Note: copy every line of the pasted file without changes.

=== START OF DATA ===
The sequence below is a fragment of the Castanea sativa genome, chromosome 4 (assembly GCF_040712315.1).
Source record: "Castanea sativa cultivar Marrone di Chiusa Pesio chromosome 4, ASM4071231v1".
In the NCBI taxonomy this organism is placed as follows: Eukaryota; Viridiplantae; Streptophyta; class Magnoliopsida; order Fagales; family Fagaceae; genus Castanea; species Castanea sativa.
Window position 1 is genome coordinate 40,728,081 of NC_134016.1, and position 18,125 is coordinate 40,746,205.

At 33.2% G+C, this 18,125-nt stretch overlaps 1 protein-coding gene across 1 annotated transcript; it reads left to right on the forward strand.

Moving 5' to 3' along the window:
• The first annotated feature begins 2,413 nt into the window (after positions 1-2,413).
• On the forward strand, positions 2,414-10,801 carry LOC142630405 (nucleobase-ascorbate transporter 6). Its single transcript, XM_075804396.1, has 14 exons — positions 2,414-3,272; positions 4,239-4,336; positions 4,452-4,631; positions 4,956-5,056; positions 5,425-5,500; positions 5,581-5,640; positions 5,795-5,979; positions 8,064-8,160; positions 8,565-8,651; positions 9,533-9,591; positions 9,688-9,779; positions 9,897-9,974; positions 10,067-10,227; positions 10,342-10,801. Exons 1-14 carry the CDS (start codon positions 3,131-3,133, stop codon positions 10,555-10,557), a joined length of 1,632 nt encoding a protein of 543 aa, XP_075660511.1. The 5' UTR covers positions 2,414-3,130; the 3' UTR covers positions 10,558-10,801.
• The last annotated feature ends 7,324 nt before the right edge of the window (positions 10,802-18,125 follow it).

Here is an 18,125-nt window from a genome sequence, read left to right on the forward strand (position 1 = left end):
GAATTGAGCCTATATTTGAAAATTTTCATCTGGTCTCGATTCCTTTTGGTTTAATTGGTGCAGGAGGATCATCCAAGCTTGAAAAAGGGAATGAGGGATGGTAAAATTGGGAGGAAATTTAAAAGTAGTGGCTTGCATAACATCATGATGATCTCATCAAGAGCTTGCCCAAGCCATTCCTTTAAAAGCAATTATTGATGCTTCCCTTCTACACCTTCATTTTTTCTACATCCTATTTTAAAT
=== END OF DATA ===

The sequence below is a fragment of the Castanea sativa genome, chromosome 4 (assembly GCF_040712315.1).
Source record: "Castanea sativa cultivar Marrone di Chiusa Pesio chromosome 4, ASM4071231v1".
In the NCBI taxonomy this organism is placed as follows: Eukaryota; Viridiplantae; Streptophyta; class Magnoliopsida; order Fagales; family Fagaceae; genus Castanea; species Castanea sativa.
Window position 1 is genome coordinate 40,728,081 of NC_134016.1, and position 18,125 is coordinate 40,746,205.

At 33.2% G+C, this 18,125-nt stretch overlaps 1 protein-coding gene across 1 annotated transcript; it reads left to right on the forward strand.

Moving 5' to 3' along the window:
• The first annotated feature begins 2,413 nt into the window (after positions 1-2,413).
• On the forward strand, positions 2,414-10,801 carry LOC142630405 (nucleobase-ascorbate transporter 6). Its single transcript, XM_075804396.1, has 14 exons — positions 2,414-3,272; positions 4,239-4,336; positions 4,452-4,631; positions 4,956-5,056; positions 5,425-5,500; positions 5,581-5,640; positions 5,795-5,979; positions 8,064-8,160; positions 8,565-8,651; positions 9,533-9,591; positions 9,688-9,779; positions 9,897-9,974; positions 10,067-10,227; positions 10,342-10,801. Exons 1-14 carry the CDS (start codon positions 3,131-3,133, stop codon positions 10,555-10,557), a joined length of 1,632 nt encoding a protein of 543 aa, XP_075660511.1. The 5' UTR covers positions 2,414-3,130; the 3' UTR covers positions 10,558-10,801.
• The last annotated feature ends 7,324 nt before the right edge of the window (positions 10,802-18,125 follow it).

Here is an 18,125-nt window from a genome sequence, read left to right on the forward strand (position 1 = left end):
GAATTGAGCCTATATTTGAAAATTTTCATCTGGTCTCGATTCCTTTTGGTTTAATTGGTGCAGGAGGATCATCCAAGCTTGAAAAAGGGAATGAGGGATGGTAAAATTGGGAGGAAATTTAAAAGTAGTGGCTTGCATAACATCATGATGATCTCATCAAGAGCTTGCCCAAGCCATTCCTTTAAAAGCAATTATTGATGCTTCCCTTCTACACCTTCATTTTTTCTACATCCTATTTTAAAT